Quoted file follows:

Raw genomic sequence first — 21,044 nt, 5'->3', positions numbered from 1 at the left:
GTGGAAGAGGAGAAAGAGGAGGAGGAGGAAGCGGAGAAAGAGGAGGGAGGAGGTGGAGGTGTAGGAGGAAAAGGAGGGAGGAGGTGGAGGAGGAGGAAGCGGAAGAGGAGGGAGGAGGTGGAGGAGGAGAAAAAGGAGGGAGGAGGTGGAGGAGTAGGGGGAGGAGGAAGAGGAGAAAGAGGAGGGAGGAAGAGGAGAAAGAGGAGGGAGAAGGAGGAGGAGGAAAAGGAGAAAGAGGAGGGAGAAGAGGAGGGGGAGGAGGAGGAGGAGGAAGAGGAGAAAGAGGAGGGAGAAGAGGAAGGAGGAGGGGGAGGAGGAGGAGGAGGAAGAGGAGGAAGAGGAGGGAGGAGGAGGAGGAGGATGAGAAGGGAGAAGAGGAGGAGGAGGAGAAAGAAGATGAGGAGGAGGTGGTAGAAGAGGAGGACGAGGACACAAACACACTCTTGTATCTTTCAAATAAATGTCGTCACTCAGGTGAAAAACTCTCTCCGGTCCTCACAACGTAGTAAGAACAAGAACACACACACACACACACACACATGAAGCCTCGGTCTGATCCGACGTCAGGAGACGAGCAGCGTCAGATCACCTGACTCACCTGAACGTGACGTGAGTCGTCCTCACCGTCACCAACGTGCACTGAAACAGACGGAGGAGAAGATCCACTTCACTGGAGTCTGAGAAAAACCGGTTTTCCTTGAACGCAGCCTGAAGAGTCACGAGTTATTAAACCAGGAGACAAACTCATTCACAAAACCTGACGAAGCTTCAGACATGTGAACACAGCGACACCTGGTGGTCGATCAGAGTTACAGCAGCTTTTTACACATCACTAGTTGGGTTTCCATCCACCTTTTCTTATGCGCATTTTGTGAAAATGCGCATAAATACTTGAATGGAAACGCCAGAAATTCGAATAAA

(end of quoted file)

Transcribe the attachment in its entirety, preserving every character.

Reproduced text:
Raw genomic sequence first — 21,044 nt, 5'->3', positions numbered from 1 at the left:
GTGGAAGAGGAGAAAGAGGAGGAGGAGGAAGCGGAGAAAGAGGAGGGAGGAGGTGGAGGTGTAGGAGGAAAAGGAGGGAGGAGGTGGAGGAGGAGGAAGCGGAAGAGGAGGGAGGAGGTGGAGGAGGAGAAAAAGGAGGGAGGAGGTGGAGGAGTAGGGGGAGGAGGAAGAGGAGAAAGAGGAGGGAGGAAGAGGAGAAAGAGGAGGGAGAAGGAGGAGGAGGAAAAGGAGAAAGAGGAGGGAGAAGAGGAGGGGGAGGAGGAGGAGGAGGAAGAGGAGAAAGAGGAGGGAGAAGAGGAAGGAGGAGGGGGAGGAGGAGGAGGAGGAAGAGGAGGAAGAGGAGGGAGGAGGAGGAGGAGGATGAGAAGGGAGAAGAGGAGGAGGAGGAGAAAGAAGATGAGGAGGAGGTGGTAGAAGAGGAGGACGAGGACACAAACACACTCTTGTATCTTTCAAATAAATGTCGTCACTCAGGTGAAAAACTCTCTCCGGTCCTCACAACGTAGTAAGAACAAGAACACACACACACACACACACACATGAAGCCTCGGTCTGATCCGACGTCAGGAGACGAGCAGCGTCAGATCACCTGACTCACCTGAACGTGACGTGAGTCGTCCTCACCGTCACCAACGTGCACTGAAACAGACGGAGGAGAAGATCCACTTCACTGGAGTCTGAGAAAAACCGGTTTTCCTTGAACGCAGCCTGAAGAGTCACGAGTTATTAAACCAGGAGACAAACTCATTCACAAAACCTGACGAAGCTTCAGACATGTGAACACAGCGACACCTGGTGGTCGATCAGAGTTACAGCAGCTTTTTACACATCACTAGTTGGGTTTCCATCCACCTTTTCTTATGCGCATTTTGTGAAAATGCGCATAAATACTTGAATGGAAACGCCAGAAATTCGAATAAA